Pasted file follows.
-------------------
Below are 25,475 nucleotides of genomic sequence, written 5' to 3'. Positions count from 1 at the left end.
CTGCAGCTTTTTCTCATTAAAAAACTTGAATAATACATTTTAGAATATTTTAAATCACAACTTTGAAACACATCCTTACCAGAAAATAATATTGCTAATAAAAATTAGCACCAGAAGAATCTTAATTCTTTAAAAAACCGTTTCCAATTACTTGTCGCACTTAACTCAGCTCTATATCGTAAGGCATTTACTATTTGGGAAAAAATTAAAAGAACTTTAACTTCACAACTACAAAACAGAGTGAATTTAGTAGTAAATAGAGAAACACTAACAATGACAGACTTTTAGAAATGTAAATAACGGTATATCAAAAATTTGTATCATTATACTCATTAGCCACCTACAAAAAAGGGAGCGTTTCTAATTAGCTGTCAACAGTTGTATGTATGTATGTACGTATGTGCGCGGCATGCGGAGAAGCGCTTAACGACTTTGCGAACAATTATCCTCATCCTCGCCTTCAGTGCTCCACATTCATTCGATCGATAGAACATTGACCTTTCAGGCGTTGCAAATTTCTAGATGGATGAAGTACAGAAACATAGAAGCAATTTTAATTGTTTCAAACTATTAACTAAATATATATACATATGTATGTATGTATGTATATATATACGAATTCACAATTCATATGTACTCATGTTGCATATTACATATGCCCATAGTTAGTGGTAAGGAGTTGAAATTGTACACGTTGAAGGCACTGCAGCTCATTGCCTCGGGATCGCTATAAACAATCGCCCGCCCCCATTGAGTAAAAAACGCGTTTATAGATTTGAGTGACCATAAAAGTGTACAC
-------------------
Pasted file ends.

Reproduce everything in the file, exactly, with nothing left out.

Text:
Below are 25,475 nucleotides of genomic sequence, written 5' to 3'. Positions count from 1 at the left end.
CTGCAGCTTTTTCTCATTAAAAAACTTGAATAATACATTTTAGAATATTTTAAATCACAACTTTGAAACACATCCTTACCAGAAAATAATATTGCTAATAAAAATTAGCACCAGAAGAATCTTAATTCTTTAAAAAACCGTTTCCAATTACTTGTCGCACTTAACTCAGCTCTATATCGTAAGGCATTTACTATTTGGGAAAAAATTAAAAGAACTTTAACTTCACAACTACAAAACAGAGTGAATTTAGTAGTAAATAGAGAAACACTAACAATGACAGACTTTTAGAAATGTAAATAACGGTATATCAAAAATTTGTATCATTATACTCATTAGCCACCTACAAAAAAGGGAGCGTTTCTAATTAGCTGTCAACAGTTGTATGTATGTATGTACGTATGTGCGCGGCATGCGGAGAAGCGCTTAACGACTTTGCGAACAATTATCCTCATCCTCGCCTTCAGTGCTCCACATTCATTCGATCGATAGAACATTGACCTTTCAGGCGTTGCAAATTTCTAGATGGATGAAGTACAGAAACATAGAAGCAATTTTAATTGTTTCAAACTATTAACTAAATATATATACATATGTATGTATGTATGTATATATATACGAATTCACAATTCATATGTACTCATGTTGCATATTACATATGCCCATAGTTAGTGGTAAGGAGTTGAAATTGTACACGTTGAAGGCACTGCAGCTCATTGCCTCGGGATCGCTATAAACAATCGCCCGCCCCCATTGAGTAAAAAACGCGTTTATAGATTTGAGTGACCATAAAAGTGTACAC